Lead batteries are one of the world’s most successful models of a circular economy. Essential Energy Everyday wants to help other industries follow suit.
We did so recently at the U.S. Chamber of Commerce Foundation’s 5th Annual Sustainability and Circular Economy Summit, held August 15–16 in Washington, D.C. The Summit attracted officials from the Environmental Protection Agency and Department of Energy, as well as a wide range of sustainability leaders from Walgreens Boots Alliance, Kohler, Ocean Conservancy, Subaru, UPS, Coca-Cola, Anheuser-Busch and Essential Energy Everyday.
Panelists Praise Lead Batteries
During a session titled “Data for Good,” our recruited panel of lead battery experts helped policymakers and other influential decision-makers learn more about the sustainability and circular economy of the lead battery manufacturing and recycling industry. A key panelist was Dr. Carole Mars, the director of technical development and innovation for The Sustainability Consortium (TSC). Its mission is to help make consumer products worldwide more sustainable.
“Lead batteries were the first circle that we were actually able to make in one of our supply-chain diagrams. Most of these [other products] will end with a pile, a dump, end of life disposal. But for the lead batteries, that’s not what actually happens. It’s a very tight circular system where the lead coming out of the used batteries goes back into the new batteries,” said Mars to an audience of environment and sustainability executives assembled at the Chamber’s impressive headquarters across from the White House.
She was referring to the more than 100 consumer products that TSC has studied to evaluate their sustainability KPIs (key performance indicators) in five categories: climate and energy, worker health and safety, emissions control, resource conservation, and responsible sourcing.
TSC research concludes that the closed-loop system of lead batteries is a model of a circular economy. That means one defined as make, use, recycle and remanufacture. This is in sharp contrast with the traditional linear model to make, use and dispose.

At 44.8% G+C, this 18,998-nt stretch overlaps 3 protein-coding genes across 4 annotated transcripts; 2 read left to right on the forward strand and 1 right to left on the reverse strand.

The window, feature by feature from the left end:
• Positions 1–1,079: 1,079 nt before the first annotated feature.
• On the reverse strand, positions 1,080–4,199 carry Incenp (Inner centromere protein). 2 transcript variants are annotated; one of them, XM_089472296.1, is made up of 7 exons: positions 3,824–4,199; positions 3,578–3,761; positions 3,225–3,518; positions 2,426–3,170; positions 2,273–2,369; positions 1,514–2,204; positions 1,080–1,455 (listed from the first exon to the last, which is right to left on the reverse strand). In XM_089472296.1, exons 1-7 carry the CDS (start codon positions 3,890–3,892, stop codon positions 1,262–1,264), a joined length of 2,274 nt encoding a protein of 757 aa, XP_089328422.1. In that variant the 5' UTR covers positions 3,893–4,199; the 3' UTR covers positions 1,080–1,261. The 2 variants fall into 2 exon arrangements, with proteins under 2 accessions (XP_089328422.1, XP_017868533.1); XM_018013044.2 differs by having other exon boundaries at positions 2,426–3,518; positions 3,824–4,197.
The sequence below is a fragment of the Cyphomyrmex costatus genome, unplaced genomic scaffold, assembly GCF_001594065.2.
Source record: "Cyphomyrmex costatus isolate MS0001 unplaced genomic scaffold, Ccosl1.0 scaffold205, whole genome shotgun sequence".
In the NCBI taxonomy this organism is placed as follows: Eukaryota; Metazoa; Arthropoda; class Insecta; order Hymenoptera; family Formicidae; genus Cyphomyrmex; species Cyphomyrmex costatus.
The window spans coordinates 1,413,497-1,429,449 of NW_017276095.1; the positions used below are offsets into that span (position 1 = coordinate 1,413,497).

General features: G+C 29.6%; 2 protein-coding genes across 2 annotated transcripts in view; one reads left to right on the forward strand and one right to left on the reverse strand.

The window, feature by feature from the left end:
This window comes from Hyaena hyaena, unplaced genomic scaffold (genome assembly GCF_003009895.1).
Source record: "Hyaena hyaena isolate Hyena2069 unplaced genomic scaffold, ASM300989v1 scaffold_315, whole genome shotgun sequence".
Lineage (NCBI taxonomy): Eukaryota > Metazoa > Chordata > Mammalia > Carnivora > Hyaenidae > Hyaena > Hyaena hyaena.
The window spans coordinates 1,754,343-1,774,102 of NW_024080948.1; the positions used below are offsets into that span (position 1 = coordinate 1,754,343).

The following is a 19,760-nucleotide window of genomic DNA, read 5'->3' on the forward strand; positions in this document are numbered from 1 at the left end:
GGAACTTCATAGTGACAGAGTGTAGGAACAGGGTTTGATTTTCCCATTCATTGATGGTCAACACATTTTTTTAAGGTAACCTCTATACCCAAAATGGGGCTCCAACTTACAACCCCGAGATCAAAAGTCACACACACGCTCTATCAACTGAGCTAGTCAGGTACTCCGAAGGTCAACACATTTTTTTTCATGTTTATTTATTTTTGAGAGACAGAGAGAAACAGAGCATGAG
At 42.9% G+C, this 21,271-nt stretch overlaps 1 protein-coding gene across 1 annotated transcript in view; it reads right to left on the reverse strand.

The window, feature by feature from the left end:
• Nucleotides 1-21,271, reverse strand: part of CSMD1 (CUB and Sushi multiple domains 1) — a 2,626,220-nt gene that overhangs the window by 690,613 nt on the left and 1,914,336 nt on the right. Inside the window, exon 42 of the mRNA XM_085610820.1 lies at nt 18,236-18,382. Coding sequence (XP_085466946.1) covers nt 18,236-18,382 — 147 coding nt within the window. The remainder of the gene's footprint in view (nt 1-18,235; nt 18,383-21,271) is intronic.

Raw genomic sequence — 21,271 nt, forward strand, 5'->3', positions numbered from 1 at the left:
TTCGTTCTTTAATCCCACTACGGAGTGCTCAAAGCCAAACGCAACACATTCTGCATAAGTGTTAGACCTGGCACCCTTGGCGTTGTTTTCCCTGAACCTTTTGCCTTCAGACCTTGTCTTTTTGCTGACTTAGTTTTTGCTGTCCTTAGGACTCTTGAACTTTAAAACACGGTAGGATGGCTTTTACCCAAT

The Benchmark: Lead Batteries
According to Battery Council International, 99.3% of all lead batteries are recycled, compared to the less than 5% recycling rate of lithium-ion batteries. Mars said TSC is looking at how to use the lead battery model in other chemistries, and that lithium-ion battery chemistry is on everyone’s mind. TSC is working with the Responsible Battery Coalition to look at that battery’s manufacturing infrastructure and what’s needed to get lithium – and future battery chemistries – to the same circularity level as lead batteries.
Consistent Chemistry Simplifies Collection and Sorting
What factors help make the lead battery industry a circular success? A lead battery has a fairly standard chemistry (lead, plastic and sulfuric acid) that creates uniformity, regardless of the battery manufacturer. Technology-wise, this standardization streamlines battery collection and recycling. It doesn’t matter who made the battery; it can be broken down and recycled. Mars pointed out a universal fact of recycling: the more diverse the materials and chemistries, the harder they are to sort.
Keeping a Sustainability Scorecard
In keeping with the “Data for Good” theme, Mars explained KPI scoring. Lead batteries’ KPI score is 68.64%, among the highest of any consumer product that TSC studied, and one of five product categories in their highest ranking, called “The 64 and Over Club.”
“Sustainability scoring is an interesting beast…the way we approach our measurements is that the score is not an indicator of how sustainable you are. It’s a matter of how well you know your supply chain, how well you are talking to your vendors both upstream and downstream from where you are, and what you are doing to address those issues that are going to make you more sustainable.
“If you’re getting a score of 100% on one of our surveys, we either wrote the questions wrong or maybe you’re fibbing, because that’s really not what this is about. It’s about continual improvement, about identifying new issues and moving the bar forward.” That, Mars concluded, is why she’s honored and pleased to be working with the lead battery industry.
“They take this seriously and are looking at how to keep moving the bar forward.”
Indeed, we are.
Stay tuned for our next post on this topic when we highlight the presentations from Chris Pruitt, CEO/president of East Penn Manufacturing, and Dr. Mark Drezdzon, vice president of research and development of RSR Technologies.
InsideEPA.com: Lead Batteries’ Top Sustainability Score May Be Model For Other Sectors
The Sustainability Consortium
News Release: Lead Batteries A Model of Circular Economy at D.C. Sustainability Summit
Chamber of Commerce Foundation 5th Annual Sustainability and Circular Economy Summit
Nielsen: The Evolution of the Sustainability Mindset
East Penn Manufacturing